Have you heard about the “Patient-Centered Medical Home”? This is not a home, per se, but rather an approach to provide more holistic and longitudinal care to all Americans. Developed jointly by the American societies for internists, family physicians, pediatricians and osteopaths, the purpose of this model is to improve overall health care in the US.
Much of our current health care is “fractured” – doctor visits for acute problems without adequate long-term follow-up or preventive services. Primary physicians and specialists often don’t work in concert. Important community resources are underutilized.
The patient-centered medical home philosophy aims to create a model of longitudinal care that looks at the whole person and views their health within the larger societal structure. It is based on our model for care of chronic illness, but applied to “well” people as well. Each person should have access to a health advocacy team led by a primary care physician. This team will utilize prevention, education, technologic advances and community resources to help each person maximize his or her well-being.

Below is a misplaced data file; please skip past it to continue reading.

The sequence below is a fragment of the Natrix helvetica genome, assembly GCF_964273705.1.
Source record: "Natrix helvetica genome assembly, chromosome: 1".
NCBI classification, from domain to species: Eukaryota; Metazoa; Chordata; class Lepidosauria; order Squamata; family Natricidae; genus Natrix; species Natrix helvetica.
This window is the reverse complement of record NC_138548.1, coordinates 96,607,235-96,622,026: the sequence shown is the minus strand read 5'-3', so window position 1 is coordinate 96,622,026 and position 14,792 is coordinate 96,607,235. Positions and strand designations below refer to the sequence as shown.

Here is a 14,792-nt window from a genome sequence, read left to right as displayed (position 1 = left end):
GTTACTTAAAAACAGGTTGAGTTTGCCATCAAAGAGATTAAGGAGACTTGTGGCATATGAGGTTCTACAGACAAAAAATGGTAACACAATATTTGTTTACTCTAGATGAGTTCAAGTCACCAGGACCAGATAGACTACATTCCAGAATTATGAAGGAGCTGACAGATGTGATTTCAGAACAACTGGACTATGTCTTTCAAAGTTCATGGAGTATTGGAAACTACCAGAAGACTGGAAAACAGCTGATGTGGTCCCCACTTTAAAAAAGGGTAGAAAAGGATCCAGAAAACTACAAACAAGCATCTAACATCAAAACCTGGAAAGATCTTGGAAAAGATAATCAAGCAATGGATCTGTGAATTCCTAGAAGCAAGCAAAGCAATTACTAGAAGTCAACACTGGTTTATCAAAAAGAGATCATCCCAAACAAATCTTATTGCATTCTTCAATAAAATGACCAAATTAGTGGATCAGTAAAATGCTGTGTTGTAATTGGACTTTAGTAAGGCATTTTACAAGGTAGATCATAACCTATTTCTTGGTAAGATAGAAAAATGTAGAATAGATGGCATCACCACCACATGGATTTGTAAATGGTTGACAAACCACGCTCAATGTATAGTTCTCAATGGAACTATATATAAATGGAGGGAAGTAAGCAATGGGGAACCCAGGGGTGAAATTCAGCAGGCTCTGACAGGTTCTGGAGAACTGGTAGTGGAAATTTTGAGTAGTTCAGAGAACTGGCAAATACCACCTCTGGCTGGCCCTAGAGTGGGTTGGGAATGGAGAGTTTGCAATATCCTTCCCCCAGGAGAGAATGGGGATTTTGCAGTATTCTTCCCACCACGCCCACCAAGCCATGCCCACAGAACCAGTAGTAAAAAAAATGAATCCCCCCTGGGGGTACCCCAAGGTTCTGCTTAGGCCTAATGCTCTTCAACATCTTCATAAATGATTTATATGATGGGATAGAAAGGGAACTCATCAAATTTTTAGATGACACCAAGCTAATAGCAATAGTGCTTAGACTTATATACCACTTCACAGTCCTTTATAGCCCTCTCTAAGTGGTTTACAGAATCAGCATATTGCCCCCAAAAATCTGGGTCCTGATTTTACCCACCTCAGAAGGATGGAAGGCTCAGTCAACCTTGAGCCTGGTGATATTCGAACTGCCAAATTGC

The obvious challenge is the rapidly declining number of physicians who are entering general practice. In order for this system to take hold, we must support generalist physicians and restructure our reimbursement system to better value those who promote and maintain good health, not just the high-tech doctors who treat problems after the fact.